Primary navigation:

QFINANCE Quick Links
QFINANCE Reference

Home > Balance Sheets Checklists > Setting Up a Dividend Policy

Balance Sheets Checklists

Setting Up a Dividend Policy

Checklist Description

This checklist describes how to set up and maintain a dividend policy.

Back to top


A dividend is a payment made to a stockholder by a company from any earned profits (i.e. not from any other surplus). Companies generally use profit for two things—to reward stockholders for investing in the company or to reinvest in the business (known as retained earnings). Most companies generally reinvest a portion of the profit and pay out the rest in dividends. From the company’s perspective, the payment of dividends is the division of an asset among stockholders.

Dividends are paid out on after-tax income, although the dividends received by stockholders are usually treated as taxable income for tax purposes, depending on their country of residence. Dividends are usually settled on a cash basis, although payment often is in the form of a check. However, many companies pay dividends in the form of additional shares or offer a dividend reinvestment program that enables stockholders to use the cash dividend to buy more shares in the company.

The dividend is normally paid out as a fixed amount per share. Thus, each stockholder receives a dividend in proportion to his or her holding. Most companies pay dividends on a fixed schedule, such as quarterly, half-yearly, or annually. However, a company can declare a dividend whenever it chooses—this is usually known as a special dividend to distinguish it from the regular payouts.

When setting up your dividend policy, key decisions will be how frequently to pay out, what percentage of profit to distribute among stockholders, and whether you will offer them other options, such as stocks in lieu of cash. Once the policy is in place, it needs to be communicated clearly to all stockholders so that they know how often and in what form dividends will be distributed. Policies can always be amended. For example, if the company’s profits are badly hit one year, the board may decide not to pay dividends but to reinvest all the profit in the hope of better subsequent profits.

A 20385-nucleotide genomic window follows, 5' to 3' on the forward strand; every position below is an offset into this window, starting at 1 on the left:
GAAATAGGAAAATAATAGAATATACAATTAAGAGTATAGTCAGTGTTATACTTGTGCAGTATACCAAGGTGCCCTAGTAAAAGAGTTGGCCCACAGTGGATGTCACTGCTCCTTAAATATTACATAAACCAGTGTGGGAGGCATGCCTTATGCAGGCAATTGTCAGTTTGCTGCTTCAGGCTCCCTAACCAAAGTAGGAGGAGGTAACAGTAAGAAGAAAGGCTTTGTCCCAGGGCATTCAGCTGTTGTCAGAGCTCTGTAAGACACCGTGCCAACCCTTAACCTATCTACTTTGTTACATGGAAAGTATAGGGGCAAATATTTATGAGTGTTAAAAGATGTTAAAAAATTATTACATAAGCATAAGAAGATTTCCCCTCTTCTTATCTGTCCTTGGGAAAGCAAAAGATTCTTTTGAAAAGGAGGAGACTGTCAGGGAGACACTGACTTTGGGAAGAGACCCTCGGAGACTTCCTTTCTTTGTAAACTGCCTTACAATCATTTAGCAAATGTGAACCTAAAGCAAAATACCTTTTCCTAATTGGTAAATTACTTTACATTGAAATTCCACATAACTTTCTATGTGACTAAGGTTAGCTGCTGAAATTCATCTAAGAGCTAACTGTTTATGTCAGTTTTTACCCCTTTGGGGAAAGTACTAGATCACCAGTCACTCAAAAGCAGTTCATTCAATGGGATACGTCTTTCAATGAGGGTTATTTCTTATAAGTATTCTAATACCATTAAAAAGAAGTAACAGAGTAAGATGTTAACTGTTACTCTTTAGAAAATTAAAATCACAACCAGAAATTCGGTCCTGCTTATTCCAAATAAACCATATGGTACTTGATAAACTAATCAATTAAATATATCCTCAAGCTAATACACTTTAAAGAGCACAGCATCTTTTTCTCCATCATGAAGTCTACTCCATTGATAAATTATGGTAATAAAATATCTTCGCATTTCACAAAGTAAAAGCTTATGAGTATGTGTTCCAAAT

It is usual to publish the policy as a distinct corporate document for distribution in printed form. Many companies also publish the dividend policy on their websites. Amendments to the policy should be distributed in the same way.

Back to top


  • Having a clear and transparent policy is essential for attracting stockholders. They are putting trust into a company by investing in it, and the company returns that trust by being open about what investors can expect to receive in return.

  • It is also important that any changes to the dividend policy, whether temporary or permanent, are communicated clearly and in a timely fashion to stockholders.

Back to top


  • The only real disadvantage of a dividend policy is that some stockholders may be exposed to double taxation. In such a situation, stock repurchases may be more efficient if the tax rate for capital gains is lower.

Back to top

Action Checklist

  • Determine how frequently you will pay out dividends. Be realistic about this—don’t announce quarterly dividends if you know the cash flow patterns mean that a payout can only be made half-yearly.

  • Have your policy written up professionally by someone experienced in the field.

  • Ensure that the policy document is checked for compliance with all relevant financial regulations and laws in your territory of jurisdiction.

Back to top

Dos and Don’ts


  • Keep the dividend policy up to date and ensure that stockholders receive regular mailings about any changes.

  • Inform stockholders well in advance of each payment date what percentage of profit the payout will be.


  • Don’t amend dividend policy without good reason or telling your stockholders why.

Back to top

Further reading


  • Baker, H. Kent. Dividend Policy: Its Impact on Firm Value. Hoboken, NJ: Wiley, 2009.
  • Frankfurter, George M., and Bob G. Wood, with James Wansley. Dividend Policy: Theory and Practice. San Diego, CA: Academic Press, 2003.
  • Manos, Ronny. Capital Structure and Dividend Policy: Evidence from Emerging Markets. Saarbrücken, Germany: VDM Verlag, 2008.

Back to top

Share this page

  • Facebook
  • Twitter
  • LinkedIn
  • Bookmark and Share